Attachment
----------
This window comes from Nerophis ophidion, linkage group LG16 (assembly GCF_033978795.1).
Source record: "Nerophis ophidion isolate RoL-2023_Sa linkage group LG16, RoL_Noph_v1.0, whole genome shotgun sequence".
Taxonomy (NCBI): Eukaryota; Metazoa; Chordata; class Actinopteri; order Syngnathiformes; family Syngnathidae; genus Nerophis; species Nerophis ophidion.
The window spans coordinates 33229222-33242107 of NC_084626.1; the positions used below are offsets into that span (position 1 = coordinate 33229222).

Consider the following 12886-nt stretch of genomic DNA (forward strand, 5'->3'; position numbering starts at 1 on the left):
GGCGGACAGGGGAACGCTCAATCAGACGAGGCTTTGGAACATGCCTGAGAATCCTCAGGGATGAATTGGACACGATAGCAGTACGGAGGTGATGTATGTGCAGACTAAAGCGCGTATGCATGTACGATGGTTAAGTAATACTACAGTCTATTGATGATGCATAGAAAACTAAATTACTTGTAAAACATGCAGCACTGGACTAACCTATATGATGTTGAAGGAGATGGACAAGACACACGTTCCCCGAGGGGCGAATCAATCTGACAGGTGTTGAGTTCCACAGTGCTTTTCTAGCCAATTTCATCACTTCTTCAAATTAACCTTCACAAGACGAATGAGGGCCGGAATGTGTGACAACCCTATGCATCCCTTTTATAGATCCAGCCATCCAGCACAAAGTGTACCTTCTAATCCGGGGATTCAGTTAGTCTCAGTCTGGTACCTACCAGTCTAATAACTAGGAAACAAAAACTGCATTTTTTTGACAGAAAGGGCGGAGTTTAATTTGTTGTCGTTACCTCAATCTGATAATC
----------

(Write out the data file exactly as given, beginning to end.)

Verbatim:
This window comes from Nerophis ophidion, linkage group LG16 (assembly GCF_033978795.1).
Source record: "Nerophis ophidion isolate RoL-2023_Sa linkage group LG16, RoL_Noph_v1.0, whole genome shotgun sequence".
Taxonomy (NCBI): Eukaryota; Metazoa; Chordata; class Actinopteri; order Syngnathiformes; family Syngnathidae; genus Nerophis; species Nerophis ophidion.
The window spans coordinates 33229222-33242107 of NC_084626.1; the positions used below are offsets into that span (position 1 = coordinate 33229222).

Consider the following 12886-nt stretch of genomic DNA (forward strand, 5'->3'; position numbering starts at 1 on the left):
GGCGGACAGGGGAACGCTCAATCAGACGAGGCTTTGGAACATGCCTGAGAATCCTCAGGGATGAATTGGACACGATAGCAGTACGGAGGTGATGTATGTGCAGACTAAAGCGCGTATGCATGTACGATGGTTAAGTAATACTACAGTCTATTGATGATGCATAGAAAACTAAATTACTTGTAAAACATGCAGCACTGGACTAACCTATATGATGTTGAAGGAGATGGACAAGACACACGTTCCCCGAGGGGCGAATCAATCTGACAGGTGTTGAGTTCCACAGTGCTTTTCTAGCCAATTTCATCACTTCTTCAAATTAACCTTCACAAGACGAATGAGGGCCGGAATGTGTGACAACCCTATGCATCCCTTTTATAGATCCAGCCATCCAGCACAAAGTGTACCTTCTAATCCGGGGATTCAGTTAGTCTCAGTCTGGTACCTACCAGTCTAATAACTAGGAAACAAAAACTGCATTTTTTTGACAGAAAGGGCGGAGTTTAATTTGTTGTCGTTACCTCAATCTGATAATC